In less than 6 months the proprietary agreement I have with the clients that funded the development of the new VO drying design will expire and I plan on offering a smaller version of the unit we have been using for large (over 1,000GPD) commercial prefilter/drying units for the past 2 years. Sorry to make you wait...but I have to honor my commitments.

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jamesgibeson

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Reply with quote  #27 
danalinscott, 

Are these new plans available yet?

Thanks,
James


Quote:
Originally Posted by danalinscott
I found your email to me in my spam box after reading this post. Yahoo's spam filter has been doing that to quite a few email that are not spam lately.

From the info in that email it seems like you had LOTS of water in your WVO fuel. And as a result you may have damaged your injectors. I encourage you to get them tested since running wvo in a diesel ..and especially a VW diesel...with eroded injectors can easily cause other..more serious.. problems with the engine.

As for dewatering your wvo fuel in the future...when you use the Hot Pan Test there should be NO bubbles. If there are any it may be too "wet" for your Jetta.  I am sending you a complimentary copy of the basic prefilter/dewatering unit. This website and Paypal do not seem to work well together.

In less than 6 months the proprietary agreement I have with the clients that funded the development of the new VO drying design will expire and I plan on offering a smaller version of the unit we have been using for large (over 1,000GPD) commercial prefilter/drying units for the past 2 years. Sorry to make you wait...but I have to honor my commitments.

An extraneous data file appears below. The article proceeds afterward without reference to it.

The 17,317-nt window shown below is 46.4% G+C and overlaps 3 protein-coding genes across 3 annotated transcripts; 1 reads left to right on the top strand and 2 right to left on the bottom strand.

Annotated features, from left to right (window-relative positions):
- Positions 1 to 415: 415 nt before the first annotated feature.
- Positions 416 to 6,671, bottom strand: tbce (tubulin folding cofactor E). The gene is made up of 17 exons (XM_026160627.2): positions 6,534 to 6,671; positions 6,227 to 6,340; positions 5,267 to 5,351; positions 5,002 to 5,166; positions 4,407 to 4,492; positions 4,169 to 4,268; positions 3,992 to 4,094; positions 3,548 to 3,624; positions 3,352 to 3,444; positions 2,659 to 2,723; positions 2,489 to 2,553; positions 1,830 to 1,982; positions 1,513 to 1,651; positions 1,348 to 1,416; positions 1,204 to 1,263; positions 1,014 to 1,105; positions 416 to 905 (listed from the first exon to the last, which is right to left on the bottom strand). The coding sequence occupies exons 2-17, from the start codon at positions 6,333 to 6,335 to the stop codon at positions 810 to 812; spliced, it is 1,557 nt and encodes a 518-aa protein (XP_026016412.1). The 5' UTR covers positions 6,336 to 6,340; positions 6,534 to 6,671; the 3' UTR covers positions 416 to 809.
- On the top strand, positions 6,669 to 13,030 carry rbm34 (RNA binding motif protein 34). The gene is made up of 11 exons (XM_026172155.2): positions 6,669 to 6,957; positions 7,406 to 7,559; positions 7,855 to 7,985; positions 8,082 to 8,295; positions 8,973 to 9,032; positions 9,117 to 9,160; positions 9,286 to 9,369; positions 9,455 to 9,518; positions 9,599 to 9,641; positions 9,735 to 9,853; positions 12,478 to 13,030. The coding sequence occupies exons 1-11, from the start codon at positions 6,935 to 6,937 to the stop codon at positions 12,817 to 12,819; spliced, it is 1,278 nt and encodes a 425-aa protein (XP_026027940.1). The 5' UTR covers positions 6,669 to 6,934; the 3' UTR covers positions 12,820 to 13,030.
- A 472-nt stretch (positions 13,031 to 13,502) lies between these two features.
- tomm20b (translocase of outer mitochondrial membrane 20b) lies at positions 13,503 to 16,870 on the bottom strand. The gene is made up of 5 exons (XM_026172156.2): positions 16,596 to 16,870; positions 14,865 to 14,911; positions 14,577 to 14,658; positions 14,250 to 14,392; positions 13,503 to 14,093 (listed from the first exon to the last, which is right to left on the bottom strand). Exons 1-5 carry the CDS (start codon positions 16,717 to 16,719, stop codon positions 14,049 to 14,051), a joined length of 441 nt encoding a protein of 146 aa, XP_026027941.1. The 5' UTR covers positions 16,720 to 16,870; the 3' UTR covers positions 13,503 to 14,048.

danalinscott

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Reply with quote  #28 

Quote:

Are these new plans available yet?

Thanks,
James
 


This cannot be offerred as a how to file or plan.
However the small scale unit itself is being offerred to those willing to test it and sign a non-disclosure agreement and liability waiver.

So far there are 24 units being tested and 12 people on the waiting list.

Email me if you are interested in more info.

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mark13

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Reply with quote  #29 
I am using the settle for 2 weeks method. Hot pan test reveals nothing readily visible to my eye and I'm pretty confident that my source is good. My question is actually about the VegMax2 product offered by PlantDrive and some other vendors.

I have been assured that the VegMax base itself has a built in water separator / prefilter allowing the filter element to be installed on top of the base, rather than the usual way. I am currently using Donaldson filters mounted this way (which use Synteq media). Do you have any experience with this product and how this built in water separator function works? My mechanic does not seem to be convinced that the VM2 will work as a fuel / water separator with the filter mounted on top.
danalinscott

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Reply with quote  #30 
Quote:
I have been assured that the VegMax base itself has a built in water separator / prefilter allowing the filter element to be installed on top of the base, rather than the usual way. I am currently using Donaldson filters mounted this way (which use Synteq media). Do you have any experience with this product and how this built in water separator function works?


I am not sure what you expect the water seperator to do. At most these type of water seperators will ONLY remove visible droplets of water from diesel fuel. With WVO fuel the droplets must be several times larger for them to be "seperated" from the fuel by these units. They were not designed to remove suspended water from wvo so they really are not capable of doing so. Vendors are quick to assure potential customers that they do but are either ignorant of the mipossibility of thier claims or simply do not care if they have to lie in order to make a sale. I know that is blunt..but it is also factual.

If you have good wvo fuel already using one of these expensive filter units is a waste of your financial resources in my opinion. They will accomplish no more than a filter costing 1/4 as much. On the other hand if you DO NOT have good quality wvo fuel they are not capable of significantly improving it.

Given the above information I do not think it matters significantly how you mount the unit.